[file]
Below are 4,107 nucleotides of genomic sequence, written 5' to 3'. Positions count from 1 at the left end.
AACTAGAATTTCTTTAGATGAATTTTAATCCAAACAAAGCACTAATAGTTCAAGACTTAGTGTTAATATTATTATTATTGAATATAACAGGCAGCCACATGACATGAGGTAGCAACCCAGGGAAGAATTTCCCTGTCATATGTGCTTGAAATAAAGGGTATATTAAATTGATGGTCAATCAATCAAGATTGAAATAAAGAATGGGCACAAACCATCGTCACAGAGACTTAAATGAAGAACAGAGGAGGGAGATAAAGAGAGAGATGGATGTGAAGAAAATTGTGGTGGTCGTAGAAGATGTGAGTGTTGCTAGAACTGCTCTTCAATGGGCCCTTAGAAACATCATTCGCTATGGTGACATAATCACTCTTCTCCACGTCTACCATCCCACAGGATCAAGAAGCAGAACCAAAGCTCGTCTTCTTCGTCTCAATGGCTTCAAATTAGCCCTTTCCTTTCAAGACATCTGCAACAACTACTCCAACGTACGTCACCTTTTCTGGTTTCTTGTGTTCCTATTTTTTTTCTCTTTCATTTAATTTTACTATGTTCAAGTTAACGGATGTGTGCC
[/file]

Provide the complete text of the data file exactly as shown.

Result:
Below are 4,107 nucleotides of genomic sequence, written 5' to 3'. Positions count from 1 at the left end.
AACTAGAATTTCTTTAGATGAATTTTAATCCAAACAAAGCACTAATAGTTCAAGACTTAGTGTTAATATTATTATTATTGAATATAACAGGCAGCCACATGACATGAGGTAGCAACCCAGGGAAGAATTTCCCTGTCATATGTGCTTGAAATAAAGGGTATATTAAATTGATGGTCAATCAATCAAGATTGAAATAAAGAATGGGCACAAACCATCGTCACAGAGACTTAAATGAAGAACAGAGGAGGGAGATAAAGAGAGAGATGGATGTGAAGAAAATTGTGGTGGTCGTAGAAGATGTGAGTGTTGCTAGAACTGCTCTTCAATGGGCCCTTAGAAACATCATTCGCTATGGTGACATAATCACTCTTCTCCACGTCTACCATCCCACAGGATCAAGAAGCAGAACCAAAGCTCGTCTTCTTCGTCTCAATGGCTTCAAATTAGCCCTTTCCTTTCAAGACATCTGCAACAACTACTCCAACGTACGTCACCTTTTCTGGTTTCTTGTGTTCCTATTTTTTTTCTCTTTCATTTAATTTTACTATGTTCAAGTTAACGGATGTGTGCC